The bill is trying to strike at an angle of fairness between low carbon-emission manufacturing in the U.S. and high-emission manufacturing in countries like China. But China is likely to have serious objections to financial penalties on the carbon intensity of their products when they are imposed by a country which actually generates more than twice the per capita CO2 emissions.
All of this could lead to WTO challenges and complaints as well as retaliation. And it wouldn’t be unprecedented.
For instance, the Chinese slapped a retaliatory antidumping duty on U.S. chicken parts because of the 2009 tire tariff, costing the chicken parts industry $1 billion.
China and the U.S. actually have a history of trade wars and retaliation, with each side on the giving and receiving end of impact.
We do a lot of trade with China. They are the third largest purchaser of U.S. goods and the top supplier of goods to the U.S., accounting for 17% of total goods imports. China also controls a huge share of the world’s shipping fleet and commercial shipbuilding capabilities.
Penalizing heavy polluters means realigning with cleaner producers, ideally here in the U.S. But there’s a tiny problem: There are a number of commodities we produce very little of on account of rather stringent permitting processes. Many of those products come from, you guessed it, China.
The authors of the bill even acknowledge “the U.S. needs permitting reform.”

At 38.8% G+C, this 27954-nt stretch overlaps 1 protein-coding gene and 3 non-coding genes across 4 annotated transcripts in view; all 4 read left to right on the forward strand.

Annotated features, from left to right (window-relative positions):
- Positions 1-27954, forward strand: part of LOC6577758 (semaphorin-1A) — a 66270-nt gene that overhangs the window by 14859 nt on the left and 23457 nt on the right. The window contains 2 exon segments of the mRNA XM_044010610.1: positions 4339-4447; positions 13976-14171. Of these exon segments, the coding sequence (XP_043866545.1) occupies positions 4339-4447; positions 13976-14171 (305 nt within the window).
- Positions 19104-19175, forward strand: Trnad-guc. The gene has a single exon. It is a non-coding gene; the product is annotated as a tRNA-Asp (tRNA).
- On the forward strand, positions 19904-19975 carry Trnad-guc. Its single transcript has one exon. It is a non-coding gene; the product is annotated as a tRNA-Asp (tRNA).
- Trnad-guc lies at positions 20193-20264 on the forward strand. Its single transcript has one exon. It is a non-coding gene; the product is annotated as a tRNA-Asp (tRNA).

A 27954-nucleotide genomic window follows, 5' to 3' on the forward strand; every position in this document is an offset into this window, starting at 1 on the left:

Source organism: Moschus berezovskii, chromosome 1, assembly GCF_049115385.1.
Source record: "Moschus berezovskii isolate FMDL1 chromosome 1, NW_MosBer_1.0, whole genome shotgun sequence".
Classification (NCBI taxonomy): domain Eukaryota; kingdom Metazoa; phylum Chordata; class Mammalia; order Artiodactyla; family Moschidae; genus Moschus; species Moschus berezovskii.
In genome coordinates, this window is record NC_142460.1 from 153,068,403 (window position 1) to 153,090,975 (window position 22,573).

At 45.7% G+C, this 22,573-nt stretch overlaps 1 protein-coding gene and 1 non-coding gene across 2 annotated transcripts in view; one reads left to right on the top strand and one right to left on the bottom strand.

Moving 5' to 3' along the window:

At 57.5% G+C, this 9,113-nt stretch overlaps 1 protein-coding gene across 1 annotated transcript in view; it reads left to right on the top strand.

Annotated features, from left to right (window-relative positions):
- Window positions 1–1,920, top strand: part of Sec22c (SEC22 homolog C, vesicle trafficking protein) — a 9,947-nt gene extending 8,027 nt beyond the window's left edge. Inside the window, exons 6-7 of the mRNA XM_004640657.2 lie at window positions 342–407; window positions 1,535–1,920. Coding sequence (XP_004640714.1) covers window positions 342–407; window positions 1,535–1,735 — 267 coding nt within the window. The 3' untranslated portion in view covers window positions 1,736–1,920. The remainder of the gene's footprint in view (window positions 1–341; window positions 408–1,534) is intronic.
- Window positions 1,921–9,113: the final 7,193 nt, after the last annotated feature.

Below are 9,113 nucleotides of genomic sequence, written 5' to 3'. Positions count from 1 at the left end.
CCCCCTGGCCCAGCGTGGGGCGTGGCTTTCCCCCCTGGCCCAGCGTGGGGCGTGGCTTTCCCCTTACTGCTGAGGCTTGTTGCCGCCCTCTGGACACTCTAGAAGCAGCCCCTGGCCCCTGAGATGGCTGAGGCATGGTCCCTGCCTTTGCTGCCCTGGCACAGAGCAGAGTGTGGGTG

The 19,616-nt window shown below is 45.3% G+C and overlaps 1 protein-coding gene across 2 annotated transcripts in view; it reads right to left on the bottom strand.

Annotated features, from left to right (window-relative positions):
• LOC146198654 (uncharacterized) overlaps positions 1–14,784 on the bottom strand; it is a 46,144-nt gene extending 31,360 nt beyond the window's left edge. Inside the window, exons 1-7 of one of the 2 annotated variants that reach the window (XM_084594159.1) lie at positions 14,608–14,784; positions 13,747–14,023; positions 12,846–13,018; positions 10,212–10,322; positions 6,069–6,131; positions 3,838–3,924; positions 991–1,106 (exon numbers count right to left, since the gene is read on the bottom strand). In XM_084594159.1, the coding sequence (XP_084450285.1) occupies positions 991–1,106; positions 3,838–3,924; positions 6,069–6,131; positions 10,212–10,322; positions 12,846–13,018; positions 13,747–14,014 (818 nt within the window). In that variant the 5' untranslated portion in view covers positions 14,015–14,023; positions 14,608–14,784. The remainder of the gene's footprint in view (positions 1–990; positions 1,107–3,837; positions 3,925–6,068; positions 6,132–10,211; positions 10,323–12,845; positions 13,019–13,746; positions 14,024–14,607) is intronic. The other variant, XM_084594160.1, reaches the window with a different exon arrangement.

That would be putting the cart before the horse. In this case, way before the horse. Our elected officials are pushing a transition to renewable energy sources, most of which include critical minerals and components that are predominantly extracted and processed in China. These same individuals are purposely gutting our fossil fuel production, promoting “green” energy, restricting the extraction of critical minerals necessary for that green energy, while at the same time attempting to financially punish our biggest source of those products.
We make it extremely difficult to produce certain materials and goods here, which we could do more cleanly, yet rely on other nations that do but in a way that is not acceptable to our standards. So we tax them.
Make that make sense.
Besides other industries becoming collateral damage to potential retaliation tactics, the group who will receive the short end of the stick are consumers. China dominates the global market in plenty of other items covered under the FPF, such as steel, cement, aluminum, and glass. Potential trade wars, shortages, and price hikes are quite likely. And will not bode well for the average American, who is already suffering from the highest inflation in decades. Companies will pass all increased costs down to the customer. The FPF may not be a domestic tax, but it will still be at the expense of the domestic consumer.
The consumer is the biggest and most important group economically, and they are not considered in this legislation. They are a sacrificial lamb to Washingtonian virtue signaling.
The original GOP-sponsored resolution began by saying “a carbon tax would be detrimental to the economy of the United States.” It would be nice if our elected officials felt the same about any carbon tax.
Kristen Walker is a policy analyst for the American Consumer Institute, a nonprofit education and research organization. For more information about the Institute, visit www.theamericanconsumer.org or follow us on Twitter @ConsumerPal